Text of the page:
One viewer concern was the number of times that the chick was stepped on by the parents. In many species, ranging from hummingbirds to elephants, babies get slightly squished by the parents. Usually, it’s just a minor misstep, and the baby lets the parent know with a brief vocalization. Condors are no different or no more fragile. They are very hearty little chicks! As young as four days of age, we have seen chicks sifting through the sand in the nest, picking up items on their own. We’ve even seen chicks swallowing small pieces of their eggshell for dietary calcium.

At the end of the condor chick’s first week of life it weighs around 300 grams (10.5 ounces). It is getting much stronger but is not venturing around the nest very much yet. Coordination is improving, and we can witness social interactions with the parents: nibbling, preening, and nuzzling. Every once in a while, you may see the chick quivering, almost like it has the hiccups. It is actually vocalizing. Condors don’t have a true voice box, or “syrinx,” like other birds, but they can make crude, primitive vocalizations. Adults may grunt, wheeze, or hiss. Chicks can make a high-pitched, scraping squawk, usually when begging or out from under the parents for too long.

The next few weeks of development are very exciting, not just for the condor family, but for any of us watching on the Condor Cam. Stay tuned!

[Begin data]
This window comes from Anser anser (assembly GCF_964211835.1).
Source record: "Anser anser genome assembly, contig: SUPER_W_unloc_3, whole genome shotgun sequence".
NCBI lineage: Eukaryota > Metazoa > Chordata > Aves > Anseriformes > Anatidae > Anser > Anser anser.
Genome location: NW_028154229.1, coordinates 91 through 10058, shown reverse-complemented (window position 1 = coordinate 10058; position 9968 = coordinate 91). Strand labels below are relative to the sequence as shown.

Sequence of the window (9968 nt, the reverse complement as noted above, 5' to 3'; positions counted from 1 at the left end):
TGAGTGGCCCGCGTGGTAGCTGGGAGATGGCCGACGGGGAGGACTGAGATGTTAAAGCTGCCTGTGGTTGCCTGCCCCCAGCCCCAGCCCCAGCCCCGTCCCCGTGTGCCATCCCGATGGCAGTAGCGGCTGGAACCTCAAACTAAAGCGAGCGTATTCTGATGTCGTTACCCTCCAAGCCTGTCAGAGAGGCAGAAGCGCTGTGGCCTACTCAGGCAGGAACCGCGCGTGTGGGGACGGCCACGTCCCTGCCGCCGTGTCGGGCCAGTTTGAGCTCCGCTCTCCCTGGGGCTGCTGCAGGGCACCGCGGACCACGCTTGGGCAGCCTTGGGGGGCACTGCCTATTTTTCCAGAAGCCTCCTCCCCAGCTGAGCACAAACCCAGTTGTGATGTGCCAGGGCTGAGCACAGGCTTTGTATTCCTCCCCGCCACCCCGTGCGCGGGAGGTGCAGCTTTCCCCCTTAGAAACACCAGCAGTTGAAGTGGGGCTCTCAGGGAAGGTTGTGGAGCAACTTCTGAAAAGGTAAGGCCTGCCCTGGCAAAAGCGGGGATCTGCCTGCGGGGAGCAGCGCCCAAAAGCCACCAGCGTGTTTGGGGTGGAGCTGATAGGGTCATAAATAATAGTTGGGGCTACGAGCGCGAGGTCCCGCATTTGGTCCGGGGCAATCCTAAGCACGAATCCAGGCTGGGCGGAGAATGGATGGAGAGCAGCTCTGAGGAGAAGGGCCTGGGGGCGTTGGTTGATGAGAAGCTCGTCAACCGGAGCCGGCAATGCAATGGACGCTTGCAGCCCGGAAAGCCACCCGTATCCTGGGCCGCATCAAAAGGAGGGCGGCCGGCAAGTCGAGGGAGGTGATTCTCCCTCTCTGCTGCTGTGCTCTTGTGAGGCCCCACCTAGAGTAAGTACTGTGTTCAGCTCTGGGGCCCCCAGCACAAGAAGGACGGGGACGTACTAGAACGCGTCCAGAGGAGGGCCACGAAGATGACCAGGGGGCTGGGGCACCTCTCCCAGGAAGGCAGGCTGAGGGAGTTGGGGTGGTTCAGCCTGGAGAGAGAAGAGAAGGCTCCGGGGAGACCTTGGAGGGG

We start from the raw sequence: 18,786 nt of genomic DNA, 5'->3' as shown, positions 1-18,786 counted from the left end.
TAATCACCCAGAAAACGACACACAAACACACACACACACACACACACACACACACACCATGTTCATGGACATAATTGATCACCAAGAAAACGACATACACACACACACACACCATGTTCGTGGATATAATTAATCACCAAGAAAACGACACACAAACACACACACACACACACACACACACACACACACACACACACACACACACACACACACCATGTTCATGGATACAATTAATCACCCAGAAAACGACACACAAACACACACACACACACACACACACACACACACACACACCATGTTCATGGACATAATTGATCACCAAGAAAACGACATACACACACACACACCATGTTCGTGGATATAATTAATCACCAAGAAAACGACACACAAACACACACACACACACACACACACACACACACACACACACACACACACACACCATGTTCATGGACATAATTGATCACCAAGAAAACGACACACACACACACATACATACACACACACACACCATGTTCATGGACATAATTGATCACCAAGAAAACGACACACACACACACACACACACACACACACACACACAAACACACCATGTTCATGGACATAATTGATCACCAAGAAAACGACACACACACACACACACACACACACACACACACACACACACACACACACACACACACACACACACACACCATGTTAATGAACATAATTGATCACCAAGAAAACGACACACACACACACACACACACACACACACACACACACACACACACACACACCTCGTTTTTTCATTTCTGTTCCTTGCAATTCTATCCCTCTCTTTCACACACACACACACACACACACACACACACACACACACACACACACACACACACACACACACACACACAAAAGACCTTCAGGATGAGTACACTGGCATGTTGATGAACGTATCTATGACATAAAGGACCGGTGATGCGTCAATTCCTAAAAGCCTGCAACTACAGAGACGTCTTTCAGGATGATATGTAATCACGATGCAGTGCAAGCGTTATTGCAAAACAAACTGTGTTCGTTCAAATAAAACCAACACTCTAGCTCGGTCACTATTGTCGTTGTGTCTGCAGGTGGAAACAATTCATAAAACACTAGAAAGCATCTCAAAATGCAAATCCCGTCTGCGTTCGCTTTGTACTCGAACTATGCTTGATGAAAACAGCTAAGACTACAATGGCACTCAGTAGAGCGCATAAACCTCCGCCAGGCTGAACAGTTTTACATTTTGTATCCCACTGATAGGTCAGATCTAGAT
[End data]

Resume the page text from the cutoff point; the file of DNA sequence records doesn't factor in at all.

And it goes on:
Ron Webb is a senior keeper at the San Diego Zoo Safari Park. Read his previous post, Condors: Big Day Approaching.

24 Responses to Chick Watching: Hatch to 1 Week

  1. Thanks for the update, Ron. The chick is walking much better now. Growing so fast!

  2. I check on this little guy several times a day and am always thrilled to see the progress in the nest box! The other day I had to smile when he/she attacked a small feather. Thank you for making the condor cam available to all!!
    You are the greatest!.

  3. It’s been such a joy to watch this little guy since he hatched.

  4. This is absolutely fascinating! Thanks for all the great info. I was wondering about the hatch/current weights. It seems to have doubled in size since I watched it venture out of the shell Saturday morning. Thanks for the super update! What name was selected?

    Moderator’s note: We’ll announce the winning name soon 😉

  5. Thank you very much Ron. I do not pass one day without sees to the baby condor. Regards from Costa Rica

  6. When will the chick start to venture out of the nest?

    • The chick will not leave the nest until it fledges at 5 to 6 months of age. But don’t worry, we have cameras that will show the outdoor area when that happens!

  7. Is that pretty pink skin on the chick’s head and neck as soft as it looks?

    • Yes, it is!

  8. Thanks for great views. I watch, enjoy and learn every day, all day long. ALL your cams are wonderful!

  9. Every time I check in on this cute little chick today it seems to be sleeping….SO CUTE!

  10. Just saw the chick on the Condor Cam. It is so cute and lively! I’ll be checking back often.